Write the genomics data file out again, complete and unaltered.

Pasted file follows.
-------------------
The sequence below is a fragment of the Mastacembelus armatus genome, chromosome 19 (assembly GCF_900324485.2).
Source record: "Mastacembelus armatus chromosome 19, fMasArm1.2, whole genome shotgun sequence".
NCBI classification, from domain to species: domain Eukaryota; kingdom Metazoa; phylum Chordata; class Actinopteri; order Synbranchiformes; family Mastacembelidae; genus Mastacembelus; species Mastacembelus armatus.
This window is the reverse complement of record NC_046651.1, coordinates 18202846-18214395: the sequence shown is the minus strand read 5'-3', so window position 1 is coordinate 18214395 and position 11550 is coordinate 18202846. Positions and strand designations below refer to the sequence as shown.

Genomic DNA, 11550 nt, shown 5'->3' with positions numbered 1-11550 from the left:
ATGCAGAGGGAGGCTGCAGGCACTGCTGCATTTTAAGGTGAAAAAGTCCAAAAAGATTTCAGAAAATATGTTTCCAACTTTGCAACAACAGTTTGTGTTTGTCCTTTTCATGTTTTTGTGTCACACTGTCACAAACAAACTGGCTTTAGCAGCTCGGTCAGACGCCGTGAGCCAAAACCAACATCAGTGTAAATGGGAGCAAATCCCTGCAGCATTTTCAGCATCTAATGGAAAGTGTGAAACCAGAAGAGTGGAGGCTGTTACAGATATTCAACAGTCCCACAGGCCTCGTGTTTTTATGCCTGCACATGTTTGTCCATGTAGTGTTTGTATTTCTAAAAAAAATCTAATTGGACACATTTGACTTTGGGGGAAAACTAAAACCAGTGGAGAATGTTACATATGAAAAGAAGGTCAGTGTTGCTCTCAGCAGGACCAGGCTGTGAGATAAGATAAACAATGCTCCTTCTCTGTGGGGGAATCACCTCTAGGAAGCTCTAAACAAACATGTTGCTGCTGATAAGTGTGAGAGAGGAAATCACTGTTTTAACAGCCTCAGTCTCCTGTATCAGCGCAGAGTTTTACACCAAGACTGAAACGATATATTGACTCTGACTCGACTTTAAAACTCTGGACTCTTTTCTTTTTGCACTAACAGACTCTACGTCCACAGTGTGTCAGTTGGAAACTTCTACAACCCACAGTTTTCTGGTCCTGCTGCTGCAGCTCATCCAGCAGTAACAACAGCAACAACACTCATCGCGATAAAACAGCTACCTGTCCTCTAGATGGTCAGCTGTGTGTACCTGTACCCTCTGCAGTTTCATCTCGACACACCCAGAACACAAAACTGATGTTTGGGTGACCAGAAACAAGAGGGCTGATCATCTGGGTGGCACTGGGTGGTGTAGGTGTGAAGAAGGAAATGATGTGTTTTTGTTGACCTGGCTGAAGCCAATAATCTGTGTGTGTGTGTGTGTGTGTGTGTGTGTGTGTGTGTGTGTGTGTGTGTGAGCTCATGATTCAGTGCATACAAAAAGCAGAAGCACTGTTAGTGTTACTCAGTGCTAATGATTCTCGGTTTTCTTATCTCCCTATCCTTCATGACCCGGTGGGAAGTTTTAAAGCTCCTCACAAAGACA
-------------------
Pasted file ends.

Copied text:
The sequence below is a fragment of the Mastacembelus armatus genome, chromosome 19 (assembly GCF_900324485.2).
Source record: "Mastacembelus armatus chromosome 19, fMasArm1.2, whole genome shotgun sequence".
NCBI classification, from domain to species: domain Eukaryota; kingdom Metazoa; phylum Chordata; class Actinopteri; order Synbranchiformes; family Mastacembelidae; genus Mastacembelus; species Mastacembelus armatus.
This window is the reverse complement of record NC_046651.1, coordinates 18202846-18214395: the sequence shown is the minus strand read 5'-3', so window position 1 is coordinate 18214395 and position 11550 is coordinate 18202846. Positions and strand designations below refer to the sequence as shown.

Genomic DNA, 11550 nt, shown 5'->3' with positions numbered 1-11550 from the left:
ATGCAGAGGGAGGCTGCAGGCACTGCTGCATTTTAAGGTGAAAAAGTCCAAAAAGATTTCAGAAAATATGTTTCCAACTTTGCAACAACAGTTTGTGTTTGTCCTTTTCATGTTTTTGTGTCACACTGTCACAAACAAACTGGCTTTAGCAGCTCGGTCAGACGCCGTGAGCCAAAACCAACATCAGTGTAAATGGGAGCAAATCCCTGCAGCATTTTCAGCATCTAATGGAAAGTGTGAAACCAGAAGAGTGGAGGCTGTTACAGATATTCAACAGTCCCACAGGCCTCGTGTTTTTATGCCTGCACATGTTTGTCCATGTAGTGTTTGTATTTCTAAAAAAAATCTAATTGGACACATTTGACTTTGGGGGAAAACTAAAACCAGTGGAGAATGTTACATATGAAAAGAAGGTCAGTGTTGCTCTCAGCAGGACCAGGCTGTGAGATAAGATAAACAATGCTCCTTCTCTGTGGGGGAATCACCTCTAGGAAGCTCTAAACAAACATGTTGCTGCTGATAAGTGTGAGAGAGGAAATCACTGTTTTAACAGCCTCAGTCTCCTGTATCAGCGCAGAGTTTTACACCAAGACTGAAACGATATATTGACTCTGACTCGACTTTAAAACTCTGGACTCTTTTCTTTTTGCACTAACAGACTCTACGTCCACAGTGTGTCAGTTGGAAACTTCTACAACCCACAGTTTTCTGGTCCTGCTGCTGCAGCTCATCCAGCAGTAACAACAGCAACAACACTCATCGCGATAAAACAGCTACCTGTCCTCTAGATGGTCAGCTGTGTGTACCTGTACCCTCTGCAGTTTCATCTCGACACACCCAGAACACAAAACTGATGTTTGGGTGACCAGAAACAAGAGGGCTGATCATCTGGGTGGCACTGGGTGGTGTAGGTGTGAAGAAGGAAATGATGTGTTTTTGTTGACCTGGCTGAAGCCAATAATCTGTGTGTGTGTGTGTGTGTGTGTGTGTGTGTGTGTGTGTGTGTGTGTGTGAGCTCATGATTCAGTGCATACAAAAAGCAGAAGCACTGTTAGTGTTACTCAGTGCTAATGATTCTCGGTTTTCTTATCTCCCTATCCTTCATGACCCGGTGGGAAGTTTTAAAGCTCCTCACAAAGACA